The state has a large number of small rural schools that grapple with high teacher turnover and an increasing demand for STEM instructors. Rural schools often have only one teacher responsible for teaching all the STEM subjects across multiple grade levels.
“This collaborative approach built on the expertise and resources of all three UA campuses will be sustainable and attractive,” Kaden said. “It has the potential to increase the number of Alaska-educated STEM teachers in a fiscally responsible, non-disruptive way.”
Other project leads include Steffi Ickert-Bond from the University of Alaska Museum of the North and Deborah Lo and Virgil Fredenberg from the University of Alaska Southeast.
The team will study successful programs at other universities, such as the UTeach program at the University of Texas at Austin. The model started in 1997 as a student-focused way to recruit STEM majors and prepare them to become teachers. Now in its 20th year, Ickert-Bond said, UTeach has been implemented at 44 universities in 21 states and the District of Columbia.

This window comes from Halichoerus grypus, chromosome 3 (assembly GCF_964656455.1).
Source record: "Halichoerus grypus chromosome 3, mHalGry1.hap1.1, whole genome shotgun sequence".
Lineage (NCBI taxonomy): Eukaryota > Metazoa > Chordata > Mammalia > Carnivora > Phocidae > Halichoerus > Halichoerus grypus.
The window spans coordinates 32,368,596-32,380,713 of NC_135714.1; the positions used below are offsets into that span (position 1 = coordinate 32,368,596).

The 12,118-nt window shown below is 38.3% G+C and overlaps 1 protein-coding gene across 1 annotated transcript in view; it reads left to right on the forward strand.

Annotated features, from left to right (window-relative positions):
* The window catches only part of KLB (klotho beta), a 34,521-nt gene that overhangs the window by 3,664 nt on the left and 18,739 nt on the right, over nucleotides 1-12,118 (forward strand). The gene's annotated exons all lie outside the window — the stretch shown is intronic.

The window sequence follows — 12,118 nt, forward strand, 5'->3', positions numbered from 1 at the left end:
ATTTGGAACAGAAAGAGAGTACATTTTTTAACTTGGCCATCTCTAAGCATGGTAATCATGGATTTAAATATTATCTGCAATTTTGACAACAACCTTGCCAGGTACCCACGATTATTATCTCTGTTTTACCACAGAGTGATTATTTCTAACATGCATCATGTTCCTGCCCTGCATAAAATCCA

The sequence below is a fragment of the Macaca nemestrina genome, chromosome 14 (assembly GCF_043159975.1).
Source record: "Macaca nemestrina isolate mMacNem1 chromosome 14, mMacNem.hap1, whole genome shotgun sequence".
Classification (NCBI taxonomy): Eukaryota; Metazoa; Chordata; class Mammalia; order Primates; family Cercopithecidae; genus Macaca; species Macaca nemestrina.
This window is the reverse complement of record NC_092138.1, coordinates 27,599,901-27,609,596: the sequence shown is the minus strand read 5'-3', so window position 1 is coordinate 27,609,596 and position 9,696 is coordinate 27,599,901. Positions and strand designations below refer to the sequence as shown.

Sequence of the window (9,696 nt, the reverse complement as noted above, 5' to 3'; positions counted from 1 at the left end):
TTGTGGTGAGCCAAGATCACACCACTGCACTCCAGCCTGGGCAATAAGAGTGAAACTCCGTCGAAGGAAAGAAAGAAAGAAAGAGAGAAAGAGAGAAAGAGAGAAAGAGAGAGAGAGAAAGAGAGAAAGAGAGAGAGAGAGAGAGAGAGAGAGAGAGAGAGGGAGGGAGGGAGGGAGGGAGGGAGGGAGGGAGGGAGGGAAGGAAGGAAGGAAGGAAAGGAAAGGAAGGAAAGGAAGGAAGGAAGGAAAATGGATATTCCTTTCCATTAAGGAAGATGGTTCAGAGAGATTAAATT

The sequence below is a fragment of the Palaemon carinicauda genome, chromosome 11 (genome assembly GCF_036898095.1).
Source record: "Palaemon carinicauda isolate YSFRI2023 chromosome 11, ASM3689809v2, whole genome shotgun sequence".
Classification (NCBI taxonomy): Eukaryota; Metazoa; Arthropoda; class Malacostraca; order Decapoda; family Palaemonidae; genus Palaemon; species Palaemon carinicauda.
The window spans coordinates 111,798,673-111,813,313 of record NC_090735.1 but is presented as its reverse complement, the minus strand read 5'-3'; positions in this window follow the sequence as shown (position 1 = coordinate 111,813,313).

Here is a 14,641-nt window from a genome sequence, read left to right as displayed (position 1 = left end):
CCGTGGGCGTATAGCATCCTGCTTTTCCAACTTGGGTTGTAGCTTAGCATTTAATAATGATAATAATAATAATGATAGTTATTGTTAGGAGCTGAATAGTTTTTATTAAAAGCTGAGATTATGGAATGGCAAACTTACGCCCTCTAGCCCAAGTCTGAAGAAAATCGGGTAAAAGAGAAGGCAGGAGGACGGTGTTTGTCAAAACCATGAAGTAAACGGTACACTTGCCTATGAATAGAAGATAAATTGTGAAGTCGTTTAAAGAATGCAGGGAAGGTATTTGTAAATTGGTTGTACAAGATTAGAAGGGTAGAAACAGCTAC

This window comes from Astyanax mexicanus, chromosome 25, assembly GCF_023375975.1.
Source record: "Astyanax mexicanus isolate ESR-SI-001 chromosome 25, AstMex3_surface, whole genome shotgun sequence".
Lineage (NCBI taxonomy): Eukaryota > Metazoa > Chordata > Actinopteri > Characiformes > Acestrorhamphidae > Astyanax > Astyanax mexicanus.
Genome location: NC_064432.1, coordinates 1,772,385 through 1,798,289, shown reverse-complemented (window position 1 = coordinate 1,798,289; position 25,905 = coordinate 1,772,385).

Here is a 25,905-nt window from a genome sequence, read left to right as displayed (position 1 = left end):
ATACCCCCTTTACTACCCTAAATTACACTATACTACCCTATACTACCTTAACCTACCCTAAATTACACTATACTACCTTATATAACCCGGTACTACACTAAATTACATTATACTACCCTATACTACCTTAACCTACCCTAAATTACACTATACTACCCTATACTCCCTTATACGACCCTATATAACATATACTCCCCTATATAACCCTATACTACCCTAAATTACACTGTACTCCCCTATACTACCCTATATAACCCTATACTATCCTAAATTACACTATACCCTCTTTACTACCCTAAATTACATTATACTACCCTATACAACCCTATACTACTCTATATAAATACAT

Source: NSF grant aims to support STEM teacher preparation in Alaska – Alaska Business Monthly
Juneau, Alaska – Coeur Alaska Inc. has donated $40,000 to the UAS Coeur Alaska-Kensington Gold Mine Environmental Science Award this academic year. This brings a total donation of $126,500 to the University of Alaska Southeast since 2010 with $100,000 going to awards for students studying environmental science.
“Coeur Alaska – Kensington Mine values our partnership with the University of Alaska Southeast and our shared desire to train the next generation of Alaskans in the field of Environmental Science,” says Wayne Zigarlick, VP and General Manager. “We are pleased to make this contribution to the scholarship endowment fund to help students who share our dedication toward preserving and protecting the environment.”
Avery Stewart is just one of these students. A Coeur Alaska – Kensington Gold Mine Environmental Science Award recipient and a senior at UAS, Stewart is set to graduate this May with a Bachelor of Science in Environmental Science. He has made the Dean’s Honor List and enrolled in the UAS honors program and researched hydrology while participating in the UAS International Student Exchange program in Hungary in 2015. He plans to continue his education researching biotechnology and renewable energy and use his skills to help Alaska’s economy.
“Our state has relied heavily on our natural gas reserves, for which profits have dwindled over the last decade, but it has incredible potential for wind and hydro power that has been largely untouched.” Stewart says. “I think in the future we will have no choice but to invest in alternative energy. I’m actually really hopeful for the country and for the state.”
For more information about the University of Alaska Southeast, visit www.uas.alaska.edu or call 907-796-6100.
Source: UAS Press Release – March 21, 2017 (Photo Credit: Seanna O’Sullivan)